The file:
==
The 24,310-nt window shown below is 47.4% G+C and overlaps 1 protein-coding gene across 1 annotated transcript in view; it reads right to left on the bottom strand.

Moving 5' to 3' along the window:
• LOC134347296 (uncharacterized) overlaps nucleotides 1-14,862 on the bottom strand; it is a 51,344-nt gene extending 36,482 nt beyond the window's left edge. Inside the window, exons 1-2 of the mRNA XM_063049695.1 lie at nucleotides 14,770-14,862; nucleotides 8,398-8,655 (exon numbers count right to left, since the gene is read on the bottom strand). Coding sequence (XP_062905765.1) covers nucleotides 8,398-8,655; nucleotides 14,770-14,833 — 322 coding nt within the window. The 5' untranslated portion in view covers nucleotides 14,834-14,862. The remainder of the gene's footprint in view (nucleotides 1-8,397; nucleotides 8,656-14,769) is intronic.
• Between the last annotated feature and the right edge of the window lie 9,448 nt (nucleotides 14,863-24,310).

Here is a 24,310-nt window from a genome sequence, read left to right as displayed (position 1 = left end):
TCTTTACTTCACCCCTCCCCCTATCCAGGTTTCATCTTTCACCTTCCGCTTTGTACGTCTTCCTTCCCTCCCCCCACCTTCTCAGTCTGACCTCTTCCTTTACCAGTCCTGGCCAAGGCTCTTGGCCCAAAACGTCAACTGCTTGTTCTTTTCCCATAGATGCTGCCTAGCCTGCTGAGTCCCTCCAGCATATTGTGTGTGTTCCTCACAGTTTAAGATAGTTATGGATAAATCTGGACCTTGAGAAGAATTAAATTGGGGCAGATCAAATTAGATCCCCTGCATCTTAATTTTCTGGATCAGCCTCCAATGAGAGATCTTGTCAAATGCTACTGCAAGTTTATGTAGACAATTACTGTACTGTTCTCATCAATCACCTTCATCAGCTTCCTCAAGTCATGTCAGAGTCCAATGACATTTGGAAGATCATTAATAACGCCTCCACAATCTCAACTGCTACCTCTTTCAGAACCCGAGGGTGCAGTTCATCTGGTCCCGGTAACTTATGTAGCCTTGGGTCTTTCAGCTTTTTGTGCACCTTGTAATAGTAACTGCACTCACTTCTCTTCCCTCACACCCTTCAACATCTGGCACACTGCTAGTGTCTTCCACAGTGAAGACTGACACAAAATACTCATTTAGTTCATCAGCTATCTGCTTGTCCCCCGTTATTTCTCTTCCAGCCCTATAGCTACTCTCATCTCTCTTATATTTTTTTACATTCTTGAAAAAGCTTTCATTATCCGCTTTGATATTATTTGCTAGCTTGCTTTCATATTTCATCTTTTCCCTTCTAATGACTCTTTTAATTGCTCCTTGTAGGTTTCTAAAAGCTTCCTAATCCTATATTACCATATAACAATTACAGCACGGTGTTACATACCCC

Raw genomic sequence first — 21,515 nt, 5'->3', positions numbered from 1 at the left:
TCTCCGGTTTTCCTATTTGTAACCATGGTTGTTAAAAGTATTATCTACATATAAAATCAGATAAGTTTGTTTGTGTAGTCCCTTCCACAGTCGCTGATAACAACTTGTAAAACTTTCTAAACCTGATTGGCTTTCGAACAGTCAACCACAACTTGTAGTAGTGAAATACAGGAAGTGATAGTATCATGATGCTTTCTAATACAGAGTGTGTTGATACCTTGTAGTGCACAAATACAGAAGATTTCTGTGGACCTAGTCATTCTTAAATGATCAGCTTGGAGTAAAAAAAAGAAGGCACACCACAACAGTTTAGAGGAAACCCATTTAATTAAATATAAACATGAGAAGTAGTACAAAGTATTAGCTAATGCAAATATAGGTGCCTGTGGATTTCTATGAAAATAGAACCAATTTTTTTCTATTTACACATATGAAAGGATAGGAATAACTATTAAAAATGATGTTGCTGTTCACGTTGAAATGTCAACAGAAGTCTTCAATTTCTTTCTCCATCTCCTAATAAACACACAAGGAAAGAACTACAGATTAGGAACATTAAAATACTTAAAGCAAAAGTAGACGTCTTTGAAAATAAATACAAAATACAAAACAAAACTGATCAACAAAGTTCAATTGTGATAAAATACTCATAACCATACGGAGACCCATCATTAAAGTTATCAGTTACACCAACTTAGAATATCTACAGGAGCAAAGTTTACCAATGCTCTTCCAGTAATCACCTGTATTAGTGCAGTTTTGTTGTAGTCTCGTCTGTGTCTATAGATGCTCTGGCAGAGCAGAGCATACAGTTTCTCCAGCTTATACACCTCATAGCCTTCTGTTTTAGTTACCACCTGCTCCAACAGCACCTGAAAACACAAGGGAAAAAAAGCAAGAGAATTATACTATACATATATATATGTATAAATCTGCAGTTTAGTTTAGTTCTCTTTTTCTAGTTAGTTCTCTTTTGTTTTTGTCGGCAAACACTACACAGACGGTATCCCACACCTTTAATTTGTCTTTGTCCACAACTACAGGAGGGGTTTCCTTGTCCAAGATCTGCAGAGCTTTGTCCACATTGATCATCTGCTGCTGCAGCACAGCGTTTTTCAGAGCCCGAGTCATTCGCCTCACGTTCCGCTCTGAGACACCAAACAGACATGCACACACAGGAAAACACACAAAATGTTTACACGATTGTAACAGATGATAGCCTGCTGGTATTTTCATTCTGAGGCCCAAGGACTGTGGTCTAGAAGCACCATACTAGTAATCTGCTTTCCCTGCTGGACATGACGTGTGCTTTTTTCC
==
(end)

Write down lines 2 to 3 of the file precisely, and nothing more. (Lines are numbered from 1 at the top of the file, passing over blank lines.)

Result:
Moving 5' to 3' along the window:
• LOC134347296 (uncharacterized) overlaps nucleotides 1-14,862 on the bottom strand; it is a 51,344-nt gene extending 36,482 nt beyond the window's left edge. Inside the window, exons 1-2 of the mRNA XM_063049695.1 lie at nucleotides 14,770-14,862; nucleotides 8,398-8,655 (exon numbers count right to left, since the gene is read on the bottom strand). Coding sequence (XP_062905765.1) covers nucleotides 8,398-8,655; nucleotides 14,770-14,833 — 322 coding nt within the window. The 5' untranslated portion in view covers nucleotides 14,834-14,862. The remainder of the gene's footprint in view (nucleotides 1-8,397; nucleotides 8,656-14,769) is intronic.